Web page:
Potent antifungal antibiotic found in rotten potatoes
Spanish and British researchers discover a bacterium in the tuber that produces a broad-spectrum fungicide
Two things can happen to that forgotten potato at the back of the pantry: either it produces sprouts like in a classroom experiment, or it gets soft, dark and very smelly. In the latter case, it has succumbed to soft rot caused by bacteria. One such bacterium called Dickeya solani (D. solani) was identified in 2005 in northern Europe, and has become a major blight for European potato crops. But a team of scientists recently discovered a silver lining in potatoes with D. solani: a potent broad-spectrum antibiotic that kills fungi competing for the tuber’s nutrients. Laboratory tests have demonstrated that this compound is effective against a wide range of pathogenic fungi, some of them found in humans.
Miguel Ángel Matilla, a molecular microbiologist with the Zaidín Experimental Station in Granada (Spain) collaborated with scientists from the University of Cambridge (UK) to discover this antifungal that synthesizes D. solani. It’s a story reminiscent of the discovery of penicillin in rotten cantaloupes in the mid-1900s that led to the world’s first antibiotic produced on an industrial scale. Like penicillin, this new discovery was the result of applying prior knowledge, scientific curiosity, and the best available technology. “We were studying a different antifungal compound (oocidin A) produced by another beneficial plant bacterium when we discovered the same genes present in the D. solani pathogenic bacterium,” said Matilla.
We were studying a different antifungal compound produced by a beneficial plant bacteriumMiguel Ángel Matilla, molecular microbiologist with the Zaidín Experimental Station
Matilla, who began this research project when he was with the University of Cambridge, and his British colleagues initially grew D. solani mutations that failed to produce the oocidin A fungicide. “We observed that these genetically modified strains were still killing fungi,” said Matilla, “which told us that it was producing a different antifungal molecule.” Using molecular microbiology and genomics, they identified the new compound and named it solanimycin.
The study in mBio, the scientific journal published by the American Society for Microbiology, describes how Matilla and his team discovered how the bacteria produces the solanimycin compound deliberately, almost on demand, in response to cell density. In acidic Ph environments like potatoes, the bacterium activates the group of genes behind solanimycin production. University of Cambridge biochemist Rita Monson calls it an ingenious protection mechanism. “It’s an antifungal that we think works by killing its competitors, an inhibitory process that provides a lot of benefit for the bacteria.” Matilla adds, “If they are able to inhibit or even kill the competing fungi, they will have better access to the nutrients present in the potato plants and tubers.”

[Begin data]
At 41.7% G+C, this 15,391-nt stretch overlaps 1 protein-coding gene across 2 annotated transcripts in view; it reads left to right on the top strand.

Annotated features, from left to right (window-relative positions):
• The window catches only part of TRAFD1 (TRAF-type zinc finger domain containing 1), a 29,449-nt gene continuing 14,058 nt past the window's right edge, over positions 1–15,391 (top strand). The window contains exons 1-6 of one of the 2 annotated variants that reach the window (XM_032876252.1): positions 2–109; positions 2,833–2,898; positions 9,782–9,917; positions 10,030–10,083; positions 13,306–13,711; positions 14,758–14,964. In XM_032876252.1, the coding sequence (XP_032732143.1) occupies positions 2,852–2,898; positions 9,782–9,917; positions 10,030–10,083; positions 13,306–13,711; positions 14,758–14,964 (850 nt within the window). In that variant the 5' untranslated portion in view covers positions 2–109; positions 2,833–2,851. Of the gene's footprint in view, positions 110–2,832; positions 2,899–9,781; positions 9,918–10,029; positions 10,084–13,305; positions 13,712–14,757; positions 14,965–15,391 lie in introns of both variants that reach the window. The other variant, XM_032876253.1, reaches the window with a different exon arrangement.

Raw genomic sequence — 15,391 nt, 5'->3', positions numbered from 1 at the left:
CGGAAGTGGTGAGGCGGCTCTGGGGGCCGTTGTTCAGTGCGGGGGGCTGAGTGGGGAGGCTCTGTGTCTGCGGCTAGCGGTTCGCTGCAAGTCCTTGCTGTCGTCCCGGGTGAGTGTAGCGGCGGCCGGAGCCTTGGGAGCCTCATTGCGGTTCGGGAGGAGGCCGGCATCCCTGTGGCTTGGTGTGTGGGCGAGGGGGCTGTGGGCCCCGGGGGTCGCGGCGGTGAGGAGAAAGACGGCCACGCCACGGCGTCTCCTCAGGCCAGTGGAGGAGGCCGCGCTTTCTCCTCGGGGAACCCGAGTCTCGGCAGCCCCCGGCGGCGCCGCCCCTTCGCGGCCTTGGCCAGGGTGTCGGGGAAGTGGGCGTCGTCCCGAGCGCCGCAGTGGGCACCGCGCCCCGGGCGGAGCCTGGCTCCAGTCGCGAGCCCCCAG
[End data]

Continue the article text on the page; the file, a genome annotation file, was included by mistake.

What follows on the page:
It’s an antifungal that we think works by killing its competitors, an inhibitory process that provides a lot of benefit for the bacteriaRita Monson, Department of Biochemistry, University of Cambridge
The researchers found that solanimycin works against other substances besides potato fungi. They inoculated the bacterium into about 20 fungal cultures, including several of the most harmful pathogens for various crops. The team also inoculated some yeasts like beer yeast (Saccharomyces cerevisiae), and the Candida albicans fungus found in human respiratory, digestive, and genital tracts that can degenerate into a pathogen in certain conditions. The research team found that the newly discovered compound was effective against most of the plant fungi and yeasts studied.
“It has a broad spectrum of action that is also very specific,” said Matilla. While solanimycin was ferociously effective against fungi, it was not toxic for other microorganisms like bacteria and nematodes. “We don’t yet understand the molecular mechanism of how the compound works, but we think it must interfere with some basic process in fungi,” he said.
Before solanimycin can be used as a drug, several years of work lie ahead to study its molecular structure and better understand how it works. After the compound has been identified, it will either have to be purified in large quantities or a synthetic version must be developed. Following that, it must be used in cellular models to determine its toxicity and later in plant or animal models before it can be tested in clinical trials.
Even if solanimycin is never turned into a drug, researchers believe that its discovery has already achieved one goal. Up to 80% of antibiotics (including antifungals) are derived from soil microorganisms. The vast majority of these are actinobacteria in drugs that have been administered to humans so frequently that a new problem has arisen – the development of resistance. Matilla says that the discovery of solanimycin produced by potato-rotting bacteria shows that “we must also look to the plant microbiome as a source of new antibiotics.”